View from the window seat:
Chloe was terribly scarred in an accident from one of her father’s inventions, straining their relationship to the point where he can’t look at her. She prefers the darkened projection room of her family’s movie theater, Aldo’s Movie Palace. She meets Nick in the theater, a blind boy who she soon discovers is writing a fantasy screenplay. Though he’s difficult to be around, they start working on the screenplay together. One day, while fighting in the projection room, they fall into the movie playing on the screen and from there fall into their fantasy world where everything isn’t as they wrote it. Chloe is soon swept up in a quest to save Retinya.
The strength in this book lies with the flawed characters. Chloe is deeply bitter about her scars and her father’s role in the accident, but through her journey in another world she finally embraces a stronger inner beauty. Nick is also bitter, but I felt his arc wasn’t as well-developed as Chloe’s. He’s actually absent for much of the novel and I don’t think he grew as much as Chloe did.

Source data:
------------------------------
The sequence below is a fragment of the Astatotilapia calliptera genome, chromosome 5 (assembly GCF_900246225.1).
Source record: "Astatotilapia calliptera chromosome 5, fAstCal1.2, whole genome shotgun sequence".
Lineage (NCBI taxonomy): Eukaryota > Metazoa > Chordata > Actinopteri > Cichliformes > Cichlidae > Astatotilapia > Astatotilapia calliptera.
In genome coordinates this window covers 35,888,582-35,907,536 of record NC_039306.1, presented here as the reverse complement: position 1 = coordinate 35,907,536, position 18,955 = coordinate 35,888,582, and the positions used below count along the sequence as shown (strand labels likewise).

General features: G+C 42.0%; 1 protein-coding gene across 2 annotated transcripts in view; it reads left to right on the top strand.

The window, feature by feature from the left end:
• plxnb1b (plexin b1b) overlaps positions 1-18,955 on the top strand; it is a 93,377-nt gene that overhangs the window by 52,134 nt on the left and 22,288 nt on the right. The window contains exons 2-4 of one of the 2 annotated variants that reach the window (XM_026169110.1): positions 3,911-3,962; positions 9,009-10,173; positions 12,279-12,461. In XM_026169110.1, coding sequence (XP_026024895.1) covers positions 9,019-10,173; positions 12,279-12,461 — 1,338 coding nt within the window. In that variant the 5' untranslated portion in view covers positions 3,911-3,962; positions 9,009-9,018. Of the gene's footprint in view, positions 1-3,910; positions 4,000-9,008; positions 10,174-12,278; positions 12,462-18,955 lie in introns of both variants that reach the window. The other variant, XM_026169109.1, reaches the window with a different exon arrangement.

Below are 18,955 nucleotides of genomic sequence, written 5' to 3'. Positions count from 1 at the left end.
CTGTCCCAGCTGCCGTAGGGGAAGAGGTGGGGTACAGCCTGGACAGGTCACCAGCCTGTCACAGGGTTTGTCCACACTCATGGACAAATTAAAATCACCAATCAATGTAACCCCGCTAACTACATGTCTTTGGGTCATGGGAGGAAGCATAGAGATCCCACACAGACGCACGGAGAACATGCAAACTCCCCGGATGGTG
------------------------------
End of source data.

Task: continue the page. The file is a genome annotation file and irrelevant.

While the plot featured many fantasy tropes (child is given quest, child is aided and guided by extraordinary people/creatures, etc.), I definitely enjoyed the parts in Retinya the most. I loved all of the characters Chloe meets, who make mistakes but do their best to right the world that has fallen into darkness. I also loved the idea of the villain controlling people by offering them a way to erase their painful memories and thus lose their identities. I think the author does a good job of showing how our past pains make us who we are without hitting the reader over the head with it.
I appreciated Chloe’s ending and that her scars weren’t magically erased in Retinya. I also appreciated the fact that though she forgives her father and lets go of her anger, their relationship isn’t magically fixed.
Aldo’s Fantastical Movie Palace is a thoroughly enjoyable (though predictable) read with flawed characters and an intriguing fantasy world.
Note: I received this ARC from the publisher at the 2012 ALA Annual Conference.